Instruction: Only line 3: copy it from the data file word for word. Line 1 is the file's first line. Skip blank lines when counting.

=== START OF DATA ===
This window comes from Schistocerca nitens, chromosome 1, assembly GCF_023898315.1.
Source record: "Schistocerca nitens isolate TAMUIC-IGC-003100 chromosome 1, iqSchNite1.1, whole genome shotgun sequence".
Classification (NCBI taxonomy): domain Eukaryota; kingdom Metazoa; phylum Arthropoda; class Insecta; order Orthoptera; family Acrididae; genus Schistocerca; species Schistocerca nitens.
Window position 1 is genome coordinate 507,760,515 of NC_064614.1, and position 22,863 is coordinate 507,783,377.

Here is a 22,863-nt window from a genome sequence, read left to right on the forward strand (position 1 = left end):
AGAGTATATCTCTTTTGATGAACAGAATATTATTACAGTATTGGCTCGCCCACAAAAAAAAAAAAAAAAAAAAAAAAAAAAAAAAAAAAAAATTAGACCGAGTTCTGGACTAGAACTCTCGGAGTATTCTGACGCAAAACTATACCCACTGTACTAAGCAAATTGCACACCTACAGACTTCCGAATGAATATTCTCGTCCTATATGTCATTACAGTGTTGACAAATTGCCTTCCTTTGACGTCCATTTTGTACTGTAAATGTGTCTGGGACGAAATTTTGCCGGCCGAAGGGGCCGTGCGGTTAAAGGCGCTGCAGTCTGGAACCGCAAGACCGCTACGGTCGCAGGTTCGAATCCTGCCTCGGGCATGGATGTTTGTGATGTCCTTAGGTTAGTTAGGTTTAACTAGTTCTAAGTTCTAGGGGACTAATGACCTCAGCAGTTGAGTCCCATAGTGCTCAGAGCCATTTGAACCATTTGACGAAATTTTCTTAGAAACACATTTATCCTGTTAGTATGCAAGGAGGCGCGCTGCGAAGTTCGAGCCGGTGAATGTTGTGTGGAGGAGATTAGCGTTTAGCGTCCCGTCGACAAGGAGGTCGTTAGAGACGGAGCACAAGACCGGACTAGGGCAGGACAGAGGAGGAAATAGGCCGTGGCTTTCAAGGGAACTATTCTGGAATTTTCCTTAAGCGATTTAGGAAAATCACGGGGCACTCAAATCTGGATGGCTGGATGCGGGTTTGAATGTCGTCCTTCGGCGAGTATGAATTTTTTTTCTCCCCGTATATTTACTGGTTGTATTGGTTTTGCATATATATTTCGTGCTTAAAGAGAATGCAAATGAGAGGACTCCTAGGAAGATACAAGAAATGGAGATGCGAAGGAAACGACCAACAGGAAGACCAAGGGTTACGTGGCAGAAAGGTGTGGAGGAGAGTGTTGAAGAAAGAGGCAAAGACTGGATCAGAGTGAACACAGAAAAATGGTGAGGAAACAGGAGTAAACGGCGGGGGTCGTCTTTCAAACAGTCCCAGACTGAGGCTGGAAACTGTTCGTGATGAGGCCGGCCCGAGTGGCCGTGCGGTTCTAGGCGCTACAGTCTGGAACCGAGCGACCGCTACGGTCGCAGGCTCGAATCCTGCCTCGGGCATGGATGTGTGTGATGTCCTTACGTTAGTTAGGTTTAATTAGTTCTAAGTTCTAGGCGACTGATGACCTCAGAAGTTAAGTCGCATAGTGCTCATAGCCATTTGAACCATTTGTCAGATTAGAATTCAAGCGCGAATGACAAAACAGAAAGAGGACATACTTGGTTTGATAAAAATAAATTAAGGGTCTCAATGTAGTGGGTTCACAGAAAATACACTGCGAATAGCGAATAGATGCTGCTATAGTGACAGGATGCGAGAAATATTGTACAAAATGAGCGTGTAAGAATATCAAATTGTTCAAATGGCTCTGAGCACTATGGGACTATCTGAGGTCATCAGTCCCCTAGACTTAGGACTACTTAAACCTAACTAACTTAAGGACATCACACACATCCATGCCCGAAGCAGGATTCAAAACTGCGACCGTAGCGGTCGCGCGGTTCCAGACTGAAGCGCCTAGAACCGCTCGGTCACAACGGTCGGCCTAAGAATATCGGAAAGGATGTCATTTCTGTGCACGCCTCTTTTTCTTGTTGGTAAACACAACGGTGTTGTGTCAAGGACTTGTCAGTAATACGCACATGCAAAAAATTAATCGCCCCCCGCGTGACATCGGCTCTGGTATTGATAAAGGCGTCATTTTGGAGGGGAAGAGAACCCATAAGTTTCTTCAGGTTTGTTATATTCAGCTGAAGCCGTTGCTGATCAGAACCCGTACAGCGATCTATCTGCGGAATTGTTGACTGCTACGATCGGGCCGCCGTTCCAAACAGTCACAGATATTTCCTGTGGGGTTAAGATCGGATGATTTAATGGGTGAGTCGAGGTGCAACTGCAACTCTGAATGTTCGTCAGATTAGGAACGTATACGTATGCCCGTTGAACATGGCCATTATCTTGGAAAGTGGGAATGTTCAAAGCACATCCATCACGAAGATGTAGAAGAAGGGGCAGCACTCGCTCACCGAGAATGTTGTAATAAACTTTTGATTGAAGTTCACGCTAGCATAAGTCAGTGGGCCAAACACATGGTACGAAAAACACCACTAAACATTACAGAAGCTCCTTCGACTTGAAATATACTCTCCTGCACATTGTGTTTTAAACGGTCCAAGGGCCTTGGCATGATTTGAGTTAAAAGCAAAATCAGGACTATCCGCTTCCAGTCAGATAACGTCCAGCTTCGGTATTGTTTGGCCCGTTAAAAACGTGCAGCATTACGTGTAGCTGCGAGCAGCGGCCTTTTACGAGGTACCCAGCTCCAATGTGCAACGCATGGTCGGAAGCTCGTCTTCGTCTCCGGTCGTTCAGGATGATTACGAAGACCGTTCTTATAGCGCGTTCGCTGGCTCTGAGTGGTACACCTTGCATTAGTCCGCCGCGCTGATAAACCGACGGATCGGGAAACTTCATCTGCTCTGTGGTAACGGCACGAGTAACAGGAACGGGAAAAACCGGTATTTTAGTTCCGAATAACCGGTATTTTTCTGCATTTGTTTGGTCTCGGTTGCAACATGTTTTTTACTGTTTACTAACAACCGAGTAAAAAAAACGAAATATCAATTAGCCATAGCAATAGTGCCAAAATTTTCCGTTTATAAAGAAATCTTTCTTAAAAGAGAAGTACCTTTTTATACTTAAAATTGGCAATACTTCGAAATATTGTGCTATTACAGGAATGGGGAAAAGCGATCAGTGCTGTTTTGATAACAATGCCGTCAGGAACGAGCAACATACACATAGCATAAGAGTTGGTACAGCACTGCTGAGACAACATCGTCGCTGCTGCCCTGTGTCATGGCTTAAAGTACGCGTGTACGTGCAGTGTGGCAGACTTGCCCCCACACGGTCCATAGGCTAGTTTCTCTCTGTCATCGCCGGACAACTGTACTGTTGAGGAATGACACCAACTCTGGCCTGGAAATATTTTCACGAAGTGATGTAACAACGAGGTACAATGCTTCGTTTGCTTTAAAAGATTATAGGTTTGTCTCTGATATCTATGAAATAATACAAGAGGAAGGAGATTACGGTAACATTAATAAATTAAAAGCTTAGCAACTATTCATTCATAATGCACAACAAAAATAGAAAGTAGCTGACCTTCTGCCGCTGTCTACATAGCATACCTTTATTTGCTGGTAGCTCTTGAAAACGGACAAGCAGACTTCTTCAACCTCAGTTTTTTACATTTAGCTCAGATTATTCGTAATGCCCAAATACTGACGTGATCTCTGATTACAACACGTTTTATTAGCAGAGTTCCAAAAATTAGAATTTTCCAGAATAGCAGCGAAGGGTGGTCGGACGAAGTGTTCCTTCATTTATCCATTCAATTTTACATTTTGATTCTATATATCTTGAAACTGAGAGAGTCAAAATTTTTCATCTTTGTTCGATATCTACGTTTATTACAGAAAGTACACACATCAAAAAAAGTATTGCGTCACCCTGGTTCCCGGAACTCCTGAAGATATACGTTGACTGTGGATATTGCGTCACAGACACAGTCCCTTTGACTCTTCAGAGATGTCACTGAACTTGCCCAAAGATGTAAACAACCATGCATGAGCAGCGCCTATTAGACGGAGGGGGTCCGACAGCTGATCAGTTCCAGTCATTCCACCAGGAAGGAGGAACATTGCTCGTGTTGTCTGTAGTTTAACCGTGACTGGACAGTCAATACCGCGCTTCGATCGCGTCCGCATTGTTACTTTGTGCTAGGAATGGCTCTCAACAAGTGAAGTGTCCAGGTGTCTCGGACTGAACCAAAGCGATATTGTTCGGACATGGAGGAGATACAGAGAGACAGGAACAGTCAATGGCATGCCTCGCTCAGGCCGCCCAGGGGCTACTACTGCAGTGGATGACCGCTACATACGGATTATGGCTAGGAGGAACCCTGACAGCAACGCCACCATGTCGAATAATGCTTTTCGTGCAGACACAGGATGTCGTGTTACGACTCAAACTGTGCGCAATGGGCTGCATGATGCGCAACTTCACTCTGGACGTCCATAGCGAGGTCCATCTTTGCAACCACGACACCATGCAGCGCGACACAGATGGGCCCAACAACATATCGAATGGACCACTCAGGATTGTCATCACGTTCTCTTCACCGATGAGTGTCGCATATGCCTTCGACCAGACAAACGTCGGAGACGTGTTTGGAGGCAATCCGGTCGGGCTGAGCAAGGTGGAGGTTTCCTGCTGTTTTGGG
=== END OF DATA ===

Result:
Classification (NCBI taxonomy): domain Eukaryota; kingdom Metazoa; phylum Arthropoda; class Insecta; order Orthoptera; family Acrididae; genus Schistocerca; species Schistocerca nitens.